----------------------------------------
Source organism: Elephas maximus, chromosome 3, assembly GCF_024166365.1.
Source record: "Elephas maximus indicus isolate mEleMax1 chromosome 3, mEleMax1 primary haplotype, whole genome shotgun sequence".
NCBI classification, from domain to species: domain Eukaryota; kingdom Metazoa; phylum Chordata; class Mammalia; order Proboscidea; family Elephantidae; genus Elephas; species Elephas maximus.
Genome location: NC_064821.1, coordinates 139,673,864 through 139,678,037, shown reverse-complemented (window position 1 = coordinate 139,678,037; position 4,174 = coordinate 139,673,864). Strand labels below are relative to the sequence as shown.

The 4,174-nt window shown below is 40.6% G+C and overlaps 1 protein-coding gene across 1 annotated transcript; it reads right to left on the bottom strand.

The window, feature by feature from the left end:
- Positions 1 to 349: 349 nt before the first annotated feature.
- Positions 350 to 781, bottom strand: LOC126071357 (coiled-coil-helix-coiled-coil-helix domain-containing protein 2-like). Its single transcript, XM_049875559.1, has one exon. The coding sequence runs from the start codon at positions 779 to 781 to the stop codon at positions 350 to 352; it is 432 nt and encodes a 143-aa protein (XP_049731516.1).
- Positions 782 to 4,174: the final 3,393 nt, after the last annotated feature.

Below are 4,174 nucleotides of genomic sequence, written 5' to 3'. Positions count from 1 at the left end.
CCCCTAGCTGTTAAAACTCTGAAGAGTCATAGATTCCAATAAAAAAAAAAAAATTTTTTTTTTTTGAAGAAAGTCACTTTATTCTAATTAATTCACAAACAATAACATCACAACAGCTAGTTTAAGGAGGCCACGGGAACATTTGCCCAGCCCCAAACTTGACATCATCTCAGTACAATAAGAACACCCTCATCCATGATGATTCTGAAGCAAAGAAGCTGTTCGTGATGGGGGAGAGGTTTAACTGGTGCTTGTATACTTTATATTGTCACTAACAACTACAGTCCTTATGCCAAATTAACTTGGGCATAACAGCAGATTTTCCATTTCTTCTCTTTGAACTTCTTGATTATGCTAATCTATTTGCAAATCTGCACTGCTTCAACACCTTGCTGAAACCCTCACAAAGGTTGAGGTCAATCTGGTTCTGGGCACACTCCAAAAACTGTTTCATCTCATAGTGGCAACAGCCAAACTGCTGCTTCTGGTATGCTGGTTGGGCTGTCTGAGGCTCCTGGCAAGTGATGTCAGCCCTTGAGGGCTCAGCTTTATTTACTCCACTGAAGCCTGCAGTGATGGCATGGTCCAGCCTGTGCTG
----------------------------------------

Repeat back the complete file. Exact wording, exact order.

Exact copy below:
Source organism: Elephas maximus, chromosome 3, assembly GCF_024166365.1.
Source record: "Elephas maximus indicus isolate mEleMax1 chromosome 3, mEleMax1 primary haplotype, whole genome shotgun sequence".
NCBI classification, from domain to species: domain Eukaryota; kingdom Metazoa; phylum Chordata; class Mammalia; order Proboscidea; family Elephantidae; genus Elephas; species Elephas maximus.
Genome location: NC_064821.1, coordinates 139,673,864 through 139,678,037, shown reverse-complemented (window position 1 = coordinate 139,678,037; position 4,174 = coordinate 139,673,864). Strand labels below are relative to the sequence as shown.

The 4,174-nt window shown below is 40.6% G+C and overlaps 1 protein-coding gene across 1 annotated transcript; it reads right to left on the bottom strand.

The window, feature by feature from the left end:
- Positions 1 to 349: 349 nt before the first annotated feature.
- Positions 350 to 781, bottom strand: LOC126071357 (coiled-coil-helix-coiled-coil-helix domain-containing protein 2-like). Its single transcript, XM_049875559.1, has one exon. The coding sequence runs from the start codon at positions 779 to 781 to the stop codon at positions 350 to 352; it is 432 nt and encodes a 143-aa protein (XP_049731516.1).
- Positions 782 to 4,174: the final 3,393 nt, after the last annotated feature.

Below are 4,174 nucleotides of genomic sequence, written 5' to 3'. Positions count from 1 at the left end.
CCCCTAGCTGTTAAAACTCTGAAGAGTCATAGATTCCAATAAAAAAAAAAAAATTTTTTTTTTTTGAAGAAAGTCACTTTATTCTAATTAATTCACAAACAATAACATCACAACAGCTAGTTTAAGGAGGCCACGGGAACATTTGCCCAGCCCCAAACTTGACATCATCTCAGTACAATAAGAACACCCTCATCCATGATGATTCTGAAGCAAAGAAGCTGTTCGTGATGGGGGAGAGGTTTAACTGGTGCTTGTATACTTTATATTGTCACTAACAACTACAGTCCTTATGCCAAATTAACTTGGGCATAACAGCAGATTTTCCATTTCTTCTCTTTGAACTTCTTGATTATGCTAATCTATTTGCAAATCTGCACTGCTTCAACACCTTGCTGAAACCCTCACAAAGGTTGAGGTCAATCTGGTTCTGGGCACACTCCAAAAACTGTTTCATCTCATAGTGGCAACAGCCAAACTGCTGCTTCTGGTATGCTGGTTGGGCTGTCTGAGGCTCCTGGCAAGTGATGTCAGCCCTTGAGGGCTCAGCTTTATTTACTCCACTGAAGCCTGCAGTGATGGCATGGTCCAGCCTGTGCTG